Decentralization. A word introduced in the mainstream vocabulary once Bitcoin took off.
It's also one of the most commonly misunderstood concepts in our world.
Decentralization means there's no single point in a network of actors that concentrates enough power to overcome the majority. This is the simplified version. It needs to take into account the window of time for which the network functions, incentives, resources, and many more, but for now, that will suffice.
The fact that there's no such concentration of power creates a lower entry point for anyone who, for whatever reason, wants to take part in that network. In, and by itself, decentralization is not necessarily superior, or better than centralization.
It's simply a different approach, which makes room for more players. It just trades a set of problems for a different one.
For instance decentralization is way slower than any centralized approach, specifically because it needs to scan all the actors in the network, to make sure no one is more powerful than the others. I'm using "scanning" in an almost metaphorical way here, this scanning takes the form of governance, which is Pow (in case of Bitcoin), PoS (in case of Cosmos, Hive, etc) and so on.
This is a significant tradeoff. We are so excited by the possibilities decentralization opens for all of us, that we overlook this big way. But sooner or later this will become very important. I'd say it will be rather sooner than later.
As we explore more territories with these new technologies, as more and more people get to play with this, we slowly find out that not all things are for all players. And this is just natural, it's normal. Some players just want to allocate a little bit of resources, for very little rewards. Some will want to allocate more resources, expecting bigger rewards. This will create poles of power, which, at the current outlook, are seen as dangerous.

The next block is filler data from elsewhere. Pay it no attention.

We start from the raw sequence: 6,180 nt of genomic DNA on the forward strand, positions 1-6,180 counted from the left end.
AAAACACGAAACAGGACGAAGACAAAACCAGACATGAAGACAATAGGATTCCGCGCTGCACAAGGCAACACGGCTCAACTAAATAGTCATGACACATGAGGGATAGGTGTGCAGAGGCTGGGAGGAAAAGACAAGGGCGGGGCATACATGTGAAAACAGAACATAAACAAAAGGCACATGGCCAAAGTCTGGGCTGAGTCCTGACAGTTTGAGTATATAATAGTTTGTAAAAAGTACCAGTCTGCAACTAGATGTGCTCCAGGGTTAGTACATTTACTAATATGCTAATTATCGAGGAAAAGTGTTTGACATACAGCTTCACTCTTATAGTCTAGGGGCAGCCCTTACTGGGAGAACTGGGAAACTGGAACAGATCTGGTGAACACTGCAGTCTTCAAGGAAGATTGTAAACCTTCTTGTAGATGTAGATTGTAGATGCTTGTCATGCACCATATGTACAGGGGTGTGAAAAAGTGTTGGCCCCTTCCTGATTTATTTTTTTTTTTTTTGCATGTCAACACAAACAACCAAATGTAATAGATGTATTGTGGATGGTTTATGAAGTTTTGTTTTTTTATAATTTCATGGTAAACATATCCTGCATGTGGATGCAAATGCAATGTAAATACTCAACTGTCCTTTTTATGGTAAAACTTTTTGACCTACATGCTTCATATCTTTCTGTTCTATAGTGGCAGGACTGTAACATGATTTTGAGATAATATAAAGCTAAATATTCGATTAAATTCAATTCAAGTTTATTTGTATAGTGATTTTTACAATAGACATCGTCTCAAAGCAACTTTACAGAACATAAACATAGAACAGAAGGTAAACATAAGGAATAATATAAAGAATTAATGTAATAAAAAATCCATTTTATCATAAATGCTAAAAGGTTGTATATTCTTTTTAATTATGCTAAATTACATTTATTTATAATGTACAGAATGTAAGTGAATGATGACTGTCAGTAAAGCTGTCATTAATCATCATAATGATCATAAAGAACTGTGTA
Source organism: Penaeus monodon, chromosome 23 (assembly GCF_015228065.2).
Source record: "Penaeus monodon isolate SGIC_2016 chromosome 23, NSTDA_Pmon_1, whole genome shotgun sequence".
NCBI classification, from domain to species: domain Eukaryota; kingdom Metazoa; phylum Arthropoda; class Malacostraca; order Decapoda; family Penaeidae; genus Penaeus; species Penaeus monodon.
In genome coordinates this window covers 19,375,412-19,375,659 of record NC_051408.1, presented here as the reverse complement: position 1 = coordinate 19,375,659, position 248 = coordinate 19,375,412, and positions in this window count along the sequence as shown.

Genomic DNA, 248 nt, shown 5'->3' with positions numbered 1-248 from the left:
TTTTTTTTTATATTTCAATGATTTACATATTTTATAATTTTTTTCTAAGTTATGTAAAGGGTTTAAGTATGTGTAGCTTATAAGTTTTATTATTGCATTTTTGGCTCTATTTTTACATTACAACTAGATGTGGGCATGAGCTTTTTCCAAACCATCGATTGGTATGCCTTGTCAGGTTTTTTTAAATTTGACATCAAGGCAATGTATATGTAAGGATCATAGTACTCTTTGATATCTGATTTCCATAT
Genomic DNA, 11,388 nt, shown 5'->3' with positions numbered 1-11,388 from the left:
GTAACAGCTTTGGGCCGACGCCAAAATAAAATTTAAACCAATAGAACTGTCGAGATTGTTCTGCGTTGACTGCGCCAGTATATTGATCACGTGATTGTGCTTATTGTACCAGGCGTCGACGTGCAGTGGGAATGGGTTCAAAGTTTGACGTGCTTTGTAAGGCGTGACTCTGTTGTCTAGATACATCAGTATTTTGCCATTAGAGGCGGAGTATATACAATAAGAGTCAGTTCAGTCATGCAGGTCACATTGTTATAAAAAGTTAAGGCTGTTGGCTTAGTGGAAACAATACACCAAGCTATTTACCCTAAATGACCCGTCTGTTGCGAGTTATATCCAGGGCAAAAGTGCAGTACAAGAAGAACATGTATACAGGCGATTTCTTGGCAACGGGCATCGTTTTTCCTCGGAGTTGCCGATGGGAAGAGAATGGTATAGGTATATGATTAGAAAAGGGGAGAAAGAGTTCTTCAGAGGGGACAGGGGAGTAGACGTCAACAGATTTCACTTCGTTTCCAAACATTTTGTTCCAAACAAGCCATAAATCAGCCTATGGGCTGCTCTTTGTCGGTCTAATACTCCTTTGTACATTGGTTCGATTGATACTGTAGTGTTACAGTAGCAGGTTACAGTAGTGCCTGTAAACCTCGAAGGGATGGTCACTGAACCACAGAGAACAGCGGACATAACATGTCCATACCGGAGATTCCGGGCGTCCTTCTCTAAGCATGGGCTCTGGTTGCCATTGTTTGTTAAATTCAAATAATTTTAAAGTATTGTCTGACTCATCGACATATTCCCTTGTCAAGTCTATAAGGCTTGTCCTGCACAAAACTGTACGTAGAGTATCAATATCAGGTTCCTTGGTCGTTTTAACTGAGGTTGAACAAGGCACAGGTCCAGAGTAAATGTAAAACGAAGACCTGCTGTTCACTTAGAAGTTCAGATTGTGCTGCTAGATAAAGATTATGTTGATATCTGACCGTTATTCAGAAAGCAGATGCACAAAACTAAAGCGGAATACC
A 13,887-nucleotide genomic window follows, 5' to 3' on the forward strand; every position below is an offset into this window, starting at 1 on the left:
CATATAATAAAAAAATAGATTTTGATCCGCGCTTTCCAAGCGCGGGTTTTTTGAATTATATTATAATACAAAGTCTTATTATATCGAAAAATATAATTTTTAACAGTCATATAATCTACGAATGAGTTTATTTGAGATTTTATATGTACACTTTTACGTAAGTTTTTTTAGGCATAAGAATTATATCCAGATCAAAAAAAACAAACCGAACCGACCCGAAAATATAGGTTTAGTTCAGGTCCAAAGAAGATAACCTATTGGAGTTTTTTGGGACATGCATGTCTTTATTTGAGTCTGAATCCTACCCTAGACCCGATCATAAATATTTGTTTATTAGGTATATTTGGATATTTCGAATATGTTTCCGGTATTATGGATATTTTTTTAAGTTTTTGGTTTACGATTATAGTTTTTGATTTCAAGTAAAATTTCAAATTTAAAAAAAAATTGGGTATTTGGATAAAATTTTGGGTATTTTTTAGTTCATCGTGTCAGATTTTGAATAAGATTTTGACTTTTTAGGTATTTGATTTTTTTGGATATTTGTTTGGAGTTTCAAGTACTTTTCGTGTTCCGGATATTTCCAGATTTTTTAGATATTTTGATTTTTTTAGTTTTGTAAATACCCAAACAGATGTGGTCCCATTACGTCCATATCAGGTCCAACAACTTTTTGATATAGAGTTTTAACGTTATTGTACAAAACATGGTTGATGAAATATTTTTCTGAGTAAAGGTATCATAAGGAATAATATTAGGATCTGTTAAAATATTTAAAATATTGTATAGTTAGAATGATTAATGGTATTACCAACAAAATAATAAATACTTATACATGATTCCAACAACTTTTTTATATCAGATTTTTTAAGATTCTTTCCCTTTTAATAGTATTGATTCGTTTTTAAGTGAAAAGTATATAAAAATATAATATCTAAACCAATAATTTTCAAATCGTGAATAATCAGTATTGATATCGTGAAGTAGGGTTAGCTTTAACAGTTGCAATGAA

But many of the small actors will perceive this, in the long run, as an improvement. If, for instance, one of the big players will take upon him the burden of an open API, for which he's paid, and that will significantly speed up the network for everybody, this will be seen as a win / win. Right now this is not baked in in any of the protocols, which are all just presenting a big flat area to the world. Getting out of that flat area is punishable almost like derailing from the mainstream political party discourse was punishable during communism.
And there are many other trade offs that can be adjusted. We can turn the knobs around transparency, for instance, and cost of ownership, in such a way that the end result will be better, overall, although the resulting network or protocol will not be fully decentralized.
I think we are just at the beginning of this trend, and we will see many more adjustments going forward.
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